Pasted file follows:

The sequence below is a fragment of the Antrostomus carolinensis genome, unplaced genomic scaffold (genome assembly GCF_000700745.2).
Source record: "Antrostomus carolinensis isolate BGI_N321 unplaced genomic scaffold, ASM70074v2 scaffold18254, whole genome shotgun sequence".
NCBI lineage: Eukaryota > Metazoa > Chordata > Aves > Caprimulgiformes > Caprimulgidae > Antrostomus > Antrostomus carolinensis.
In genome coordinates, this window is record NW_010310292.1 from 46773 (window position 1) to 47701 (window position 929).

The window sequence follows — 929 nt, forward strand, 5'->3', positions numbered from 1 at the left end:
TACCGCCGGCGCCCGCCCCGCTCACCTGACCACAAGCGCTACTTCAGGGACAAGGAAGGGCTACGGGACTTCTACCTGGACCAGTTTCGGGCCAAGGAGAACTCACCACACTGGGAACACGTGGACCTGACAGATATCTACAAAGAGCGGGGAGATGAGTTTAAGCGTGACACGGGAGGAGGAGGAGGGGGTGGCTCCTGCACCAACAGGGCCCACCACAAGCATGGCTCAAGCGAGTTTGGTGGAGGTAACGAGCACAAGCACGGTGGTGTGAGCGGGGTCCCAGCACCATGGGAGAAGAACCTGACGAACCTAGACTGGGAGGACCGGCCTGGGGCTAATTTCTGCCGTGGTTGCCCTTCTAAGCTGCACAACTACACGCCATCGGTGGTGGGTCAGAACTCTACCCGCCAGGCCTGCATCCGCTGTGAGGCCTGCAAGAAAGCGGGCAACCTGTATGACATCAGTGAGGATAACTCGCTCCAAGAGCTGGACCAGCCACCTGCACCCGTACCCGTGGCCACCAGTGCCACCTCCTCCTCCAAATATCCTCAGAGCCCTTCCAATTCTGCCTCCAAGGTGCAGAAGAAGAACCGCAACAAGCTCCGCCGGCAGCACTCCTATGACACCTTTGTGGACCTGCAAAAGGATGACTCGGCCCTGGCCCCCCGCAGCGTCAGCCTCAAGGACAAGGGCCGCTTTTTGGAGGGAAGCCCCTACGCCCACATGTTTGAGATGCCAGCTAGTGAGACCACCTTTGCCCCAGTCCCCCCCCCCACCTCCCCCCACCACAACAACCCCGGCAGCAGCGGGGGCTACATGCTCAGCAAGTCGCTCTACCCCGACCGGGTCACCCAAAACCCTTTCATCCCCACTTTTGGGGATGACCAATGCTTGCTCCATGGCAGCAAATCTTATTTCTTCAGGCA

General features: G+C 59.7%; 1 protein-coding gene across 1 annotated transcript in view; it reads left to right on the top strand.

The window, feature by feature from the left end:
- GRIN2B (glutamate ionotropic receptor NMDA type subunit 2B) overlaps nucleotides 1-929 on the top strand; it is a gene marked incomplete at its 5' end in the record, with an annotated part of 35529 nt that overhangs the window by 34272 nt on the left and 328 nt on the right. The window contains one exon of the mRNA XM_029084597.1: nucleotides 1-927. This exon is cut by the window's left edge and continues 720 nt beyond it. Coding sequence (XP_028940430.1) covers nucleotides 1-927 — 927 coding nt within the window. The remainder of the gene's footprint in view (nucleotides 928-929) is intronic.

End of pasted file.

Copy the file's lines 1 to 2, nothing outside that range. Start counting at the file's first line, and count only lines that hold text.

The sequence below is a fragment of the Antrostomus carolinensis genome, unplaced genomic scaffold (genome assembly GCF_000700745.2).
Source record: "Antrostomus carolinensis isolate BGI_N321 unplaced genomic scaffold, ASM70074v2 scaffold18254, whole genome shotgun sequence".